Yellowcard – One for the Kids


Nowadays, the pop punk market is so disappointingly saturated that a band needs something a little bit different, a little special or out of the ordinary. New Found Glory fell down very disappointingly in this area; but, you’ll pleased to know that Yellowcard haven’t fallen into the same snake and bear trap filled pit.

Despite the cliched use of stars within the first song, ‘Starstruck’, it possesses a relatively varied sound throughout; first projecting an almost biting attitude, but slipping , unfortunately into a rather predictable chorus – ‘But I grew up, wishing on a star’ – which is a shame, because the verses are far stronger. Following on the tempo gets a dose of morphine for ‘Drifting’ which reassuringly dispels any fears you may have had of the album being similar throughout. The beat skips and jumps throughout, and as soon as a launch into a long progression seems inevitable, the drums will stop – with only the vocals and a single guitar left. What becomes immediately evident, toward the end of the song, is the inclusion of a violin to the array of instruments; an unusual choice, but it is undoubtedly innovative and adds to the song, and album, greatly.

‘Something of value’ is the first of the accoustic tracks, starting with a melancholy enough mood – however, it progressively takes on a darker tone, and as the layer of drums is added, the song becomes increasingly scathing; intermittently forgetting it’s sadness for the chorus before a subtle yet fitting violin intermission. ‘Trembling’ starts in an uncomfortable way, though quickly redeems itself and becomes a very listenable song – proclaiming “I’m so scared of never having anyone” before moving aside for the strong guitars; the song is over relatively quickly, presumably for the tour de force that is ‘Sure Shot’. It becomes increasingly easy to see why Yellowcard have received so much attention lately, with songs such as this – the violin and guitar go from 0 – 60 in a split second with a sound that is, refreshingly, genuinely different. Due to the fact the band has a member dedicated to the violin, it doesn’t remain just a token use of an instrument either, but continues throughout the song, cutting in where it thinks it’s needed. It finishes how it began, though finally runs out of caffeine and has to stop.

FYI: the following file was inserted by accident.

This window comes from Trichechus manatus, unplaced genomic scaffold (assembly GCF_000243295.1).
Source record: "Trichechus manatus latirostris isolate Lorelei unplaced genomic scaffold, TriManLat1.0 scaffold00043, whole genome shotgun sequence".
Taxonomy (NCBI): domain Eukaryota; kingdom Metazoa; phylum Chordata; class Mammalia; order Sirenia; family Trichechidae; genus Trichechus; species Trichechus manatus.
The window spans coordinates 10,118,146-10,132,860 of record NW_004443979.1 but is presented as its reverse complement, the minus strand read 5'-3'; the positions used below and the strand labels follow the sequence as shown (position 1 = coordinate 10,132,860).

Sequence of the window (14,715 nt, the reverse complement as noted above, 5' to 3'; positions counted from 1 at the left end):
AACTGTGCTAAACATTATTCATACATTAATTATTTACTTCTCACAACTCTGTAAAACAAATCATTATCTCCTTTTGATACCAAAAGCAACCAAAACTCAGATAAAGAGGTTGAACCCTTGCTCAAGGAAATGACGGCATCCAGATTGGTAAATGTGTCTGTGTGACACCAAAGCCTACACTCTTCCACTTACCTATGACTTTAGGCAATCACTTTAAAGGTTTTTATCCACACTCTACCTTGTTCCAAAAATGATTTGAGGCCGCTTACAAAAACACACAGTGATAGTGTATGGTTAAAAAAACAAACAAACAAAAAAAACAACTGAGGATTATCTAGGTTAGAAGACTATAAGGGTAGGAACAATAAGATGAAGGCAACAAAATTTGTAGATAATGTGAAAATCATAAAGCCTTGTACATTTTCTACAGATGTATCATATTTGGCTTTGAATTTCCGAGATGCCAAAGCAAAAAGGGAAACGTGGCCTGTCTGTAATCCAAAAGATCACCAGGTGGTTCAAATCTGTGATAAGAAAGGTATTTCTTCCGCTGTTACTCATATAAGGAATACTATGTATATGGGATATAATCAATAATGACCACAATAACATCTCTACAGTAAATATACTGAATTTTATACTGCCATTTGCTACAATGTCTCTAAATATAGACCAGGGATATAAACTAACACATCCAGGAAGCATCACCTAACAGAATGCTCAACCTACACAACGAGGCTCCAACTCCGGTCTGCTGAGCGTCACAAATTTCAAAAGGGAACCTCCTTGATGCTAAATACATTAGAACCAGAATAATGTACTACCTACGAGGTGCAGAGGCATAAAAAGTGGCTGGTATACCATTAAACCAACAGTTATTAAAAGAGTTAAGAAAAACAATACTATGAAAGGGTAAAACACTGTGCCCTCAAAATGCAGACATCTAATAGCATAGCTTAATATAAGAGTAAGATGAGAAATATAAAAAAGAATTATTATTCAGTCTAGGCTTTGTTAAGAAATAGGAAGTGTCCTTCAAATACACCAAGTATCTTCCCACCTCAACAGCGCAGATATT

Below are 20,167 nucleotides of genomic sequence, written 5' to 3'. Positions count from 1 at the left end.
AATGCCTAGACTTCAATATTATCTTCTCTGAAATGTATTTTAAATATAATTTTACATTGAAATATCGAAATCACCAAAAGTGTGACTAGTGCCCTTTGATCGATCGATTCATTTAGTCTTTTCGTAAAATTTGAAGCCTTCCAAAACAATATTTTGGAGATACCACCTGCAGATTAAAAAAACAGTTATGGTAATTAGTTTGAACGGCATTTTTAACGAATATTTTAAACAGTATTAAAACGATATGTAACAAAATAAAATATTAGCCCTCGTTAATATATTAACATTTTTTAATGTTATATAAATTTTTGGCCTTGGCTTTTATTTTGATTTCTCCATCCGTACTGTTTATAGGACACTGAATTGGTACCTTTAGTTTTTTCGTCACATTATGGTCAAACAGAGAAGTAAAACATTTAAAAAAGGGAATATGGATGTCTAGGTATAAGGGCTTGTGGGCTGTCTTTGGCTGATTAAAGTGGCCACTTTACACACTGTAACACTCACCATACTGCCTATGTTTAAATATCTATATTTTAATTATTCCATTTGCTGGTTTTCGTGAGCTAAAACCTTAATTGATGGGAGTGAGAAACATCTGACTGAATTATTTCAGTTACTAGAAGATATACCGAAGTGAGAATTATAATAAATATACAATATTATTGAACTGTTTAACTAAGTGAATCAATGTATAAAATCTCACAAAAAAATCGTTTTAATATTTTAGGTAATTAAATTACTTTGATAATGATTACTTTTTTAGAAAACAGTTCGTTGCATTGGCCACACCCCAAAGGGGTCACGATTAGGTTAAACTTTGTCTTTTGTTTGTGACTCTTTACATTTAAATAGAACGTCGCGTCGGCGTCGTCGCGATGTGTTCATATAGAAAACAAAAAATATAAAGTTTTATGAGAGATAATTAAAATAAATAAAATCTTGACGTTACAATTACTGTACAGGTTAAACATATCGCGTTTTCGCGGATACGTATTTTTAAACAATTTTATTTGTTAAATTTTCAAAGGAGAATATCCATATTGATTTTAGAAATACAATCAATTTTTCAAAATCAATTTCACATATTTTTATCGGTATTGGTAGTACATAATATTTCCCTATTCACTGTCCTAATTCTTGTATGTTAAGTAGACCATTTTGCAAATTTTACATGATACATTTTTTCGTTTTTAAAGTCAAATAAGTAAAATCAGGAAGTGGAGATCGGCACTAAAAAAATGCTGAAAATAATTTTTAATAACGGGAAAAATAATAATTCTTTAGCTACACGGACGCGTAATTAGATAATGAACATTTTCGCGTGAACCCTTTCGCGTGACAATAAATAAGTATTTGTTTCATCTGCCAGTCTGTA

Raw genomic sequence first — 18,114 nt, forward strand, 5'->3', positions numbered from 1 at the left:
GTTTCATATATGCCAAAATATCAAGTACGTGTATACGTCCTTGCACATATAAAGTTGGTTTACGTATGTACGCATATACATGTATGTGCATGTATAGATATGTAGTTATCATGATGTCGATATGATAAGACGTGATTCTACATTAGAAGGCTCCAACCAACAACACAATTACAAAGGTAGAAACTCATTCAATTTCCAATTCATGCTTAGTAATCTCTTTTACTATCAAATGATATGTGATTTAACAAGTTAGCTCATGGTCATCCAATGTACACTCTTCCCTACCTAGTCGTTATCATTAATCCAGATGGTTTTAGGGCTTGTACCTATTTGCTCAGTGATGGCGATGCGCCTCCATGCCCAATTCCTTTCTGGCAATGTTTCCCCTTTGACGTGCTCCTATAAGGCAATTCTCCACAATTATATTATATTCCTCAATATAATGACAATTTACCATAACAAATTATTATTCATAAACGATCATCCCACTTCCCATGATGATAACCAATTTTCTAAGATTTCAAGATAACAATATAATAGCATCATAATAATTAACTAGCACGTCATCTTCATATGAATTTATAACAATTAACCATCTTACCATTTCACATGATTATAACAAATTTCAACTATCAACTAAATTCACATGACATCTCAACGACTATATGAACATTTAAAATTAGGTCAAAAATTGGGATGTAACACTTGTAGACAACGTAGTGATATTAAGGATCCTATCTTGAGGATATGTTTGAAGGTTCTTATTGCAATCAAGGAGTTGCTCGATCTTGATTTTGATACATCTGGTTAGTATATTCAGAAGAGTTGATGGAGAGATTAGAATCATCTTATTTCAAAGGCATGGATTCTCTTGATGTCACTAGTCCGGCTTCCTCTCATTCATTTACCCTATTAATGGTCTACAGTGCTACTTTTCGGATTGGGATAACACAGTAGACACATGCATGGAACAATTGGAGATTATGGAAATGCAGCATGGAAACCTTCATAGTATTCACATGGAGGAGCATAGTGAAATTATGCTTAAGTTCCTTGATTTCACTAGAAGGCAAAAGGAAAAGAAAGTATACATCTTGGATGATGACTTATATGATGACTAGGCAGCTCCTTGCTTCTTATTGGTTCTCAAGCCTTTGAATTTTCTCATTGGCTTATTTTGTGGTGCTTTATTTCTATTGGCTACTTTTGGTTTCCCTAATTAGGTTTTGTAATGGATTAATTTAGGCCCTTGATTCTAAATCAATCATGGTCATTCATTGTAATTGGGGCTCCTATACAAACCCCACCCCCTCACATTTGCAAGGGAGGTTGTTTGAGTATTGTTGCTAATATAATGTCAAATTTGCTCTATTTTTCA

‘Big Apple Heartbreak’ assumes a relatively humble persona, until the chorus when it seems the whole band opens; the bridge is fantastic, building slowly from some fast drumwork – and from here the song only gets better, to the climatic last 14 or so seconds. The welcome contrast between this and the next track, ‘Cigarette’, another accoustic song, with vocals that manage to display a large degree of what can only be described as a kind of pleading desperation, which intensifies as the song goes on. ‘October Nights’ and ‘Rock Star Land’ don’t qualify as filler, yet seem to slightly weaker than everything else on offer; especially when superceded by ‘For Pete’s Sake’, with a clean guitar and sincere violin, the song already qualifies as ace; thankfully what could have been a 4 minute slog is broken down considerably into different sections (and the inclusion of a top gun riff only makes it better). ‘A.W.O.L’ is also likeable, but overshadowed by the rest.

Overall? A good album, with a couple of slightly weak tracks; this isn’t across the board genius, yet there is a great deal of quality music on here to warrant the deserving 8 out of 10 – and if you’re after some genuinely distinctive and original pop punk experience, buy a one way ticket to Yellowcardsville.


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